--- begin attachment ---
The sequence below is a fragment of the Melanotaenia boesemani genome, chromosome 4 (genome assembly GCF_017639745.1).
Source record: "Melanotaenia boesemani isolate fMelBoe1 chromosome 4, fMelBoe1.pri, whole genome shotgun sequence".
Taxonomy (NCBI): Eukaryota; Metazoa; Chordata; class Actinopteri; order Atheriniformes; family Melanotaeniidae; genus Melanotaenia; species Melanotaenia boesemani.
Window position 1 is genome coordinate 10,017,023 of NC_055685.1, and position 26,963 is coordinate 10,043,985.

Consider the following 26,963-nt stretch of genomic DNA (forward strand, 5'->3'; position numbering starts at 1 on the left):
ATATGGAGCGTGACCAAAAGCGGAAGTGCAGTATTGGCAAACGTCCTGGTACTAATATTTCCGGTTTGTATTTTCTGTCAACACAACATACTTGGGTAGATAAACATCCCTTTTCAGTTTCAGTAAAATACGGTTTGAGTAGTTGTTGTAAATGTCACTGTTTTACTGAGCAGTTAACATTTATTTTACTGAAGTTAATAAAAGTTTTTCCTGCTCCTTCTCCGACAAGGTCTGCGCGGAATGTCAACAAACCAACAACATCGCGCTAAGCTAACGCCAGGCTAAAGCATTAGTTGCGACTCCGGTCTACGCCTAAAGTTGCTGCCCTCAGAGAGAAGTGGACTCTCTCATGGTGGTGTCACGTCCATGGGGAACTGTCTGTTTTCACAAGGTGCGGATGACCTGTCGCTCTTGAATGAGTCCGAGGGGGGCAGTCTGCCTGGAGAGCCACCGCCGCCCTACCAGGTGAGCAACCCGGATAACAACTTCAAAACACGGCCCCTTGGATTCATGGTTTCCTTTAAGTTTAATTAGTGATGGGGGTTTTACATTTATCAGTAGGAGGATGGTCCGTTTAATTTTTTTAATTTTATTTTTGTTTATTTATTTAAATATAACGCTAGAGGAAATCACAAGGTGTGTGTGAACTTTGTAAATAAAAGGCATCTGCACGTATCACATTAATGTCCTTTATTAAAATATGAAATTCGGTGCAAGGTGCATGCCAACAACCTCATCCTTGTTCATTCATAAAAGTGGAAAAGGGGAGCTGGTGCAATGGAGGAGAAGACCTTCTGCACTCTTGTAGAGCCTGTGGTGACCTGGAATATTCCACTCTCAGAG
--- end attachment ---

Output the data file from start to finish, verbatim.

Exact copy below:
The sequence below is a fragment of the Melanotaenia boesemani genome, chromosome 4 (genome assembly GCF_017639745.1).
Source record: "Melanotaenia boesemani isolate fMelBoe1 chromosome 4, fMelBoe1.pri, whole genome shotgun sequence".
Taxonomy (NCBI): Eukaryota; Metazoa; Chordata; class Actinopteri; order Atheriniformes; family Melanotaeniidae; genus Melanotaenia; species Melanotaenia boesemani.
Window position 1 is genome coordinate 10,017,023 of NC_055685.1, and position 26,963 is coordinate 10,043,985.

Consider the following 26,963-nt stretch of genomic DNA (forward strand, 5'->3'; position numbering starts at 1 on the left):
ATATGGAGCGTGACCAAAAGCGGAAGTGCAGTATTGGCAAACGTCCTGGTACTAATATTTCCGGTTTGTATTTTCTGTCAACACAACATACTTGGGTAGATAAACATCCCTTTTCAGTTTCAGTAAAATACGGTTTGAGTAGTTGTTGTAAATGTCACTGTTTTACTGAGCAGTTAACATTTATTTTACTGAAGTTAATAAAAGTTTTTCCTGCTCCTTCTCCGACAAGGTCTGCGCGGAATGTCAACAAACCAACAACATCGCGCTAAGCTAACGCCAGGCTAAAGCATTAGTTGCGACTCCGGTCTACGCCTAAAGTTGCTGCCCTCAGAGAGAAGTGGACTCTCTCATGGTGGTGTCACGTCCATGGGGAACTGTCTGTTTTCACAAGGTGCGGATGACCTGTCGCTCTTGAATGAGTCCGAGGGGGGCAGTCTGCCTGGAGAGCCACCGCCGCCCTACCAGGTGAGCAACCCGGATAACAACTTCAAAACACGGCCCCTTGGATTCATGGTTTCCTTTAAGTTTAATTAGTGATGGGGGTTTTACATTTATCAGTAGGAGGATGGTCCGTTTAATTTTTTTAATTTTATTTTTGTTTATTTATTTAAATATAACGCTAGAGGAAATCACAAGGTGTGTGTGAACTTTGTAAATAAAAGGCATCTGCACGTATCACATTAATGTCCTTTATTAAAATATGAAATTCGGTGCAAGGTGCATGCCAACAACCTCATCCTTGTTCATTCATAAAAGTGGAAAAGGGGAGCTGGTGCAATGGAGGAGAAGACCTTCTGCACTCTTGTAGAGCCTGTGGTGACCTGGAATATTCCACTCTCAGAG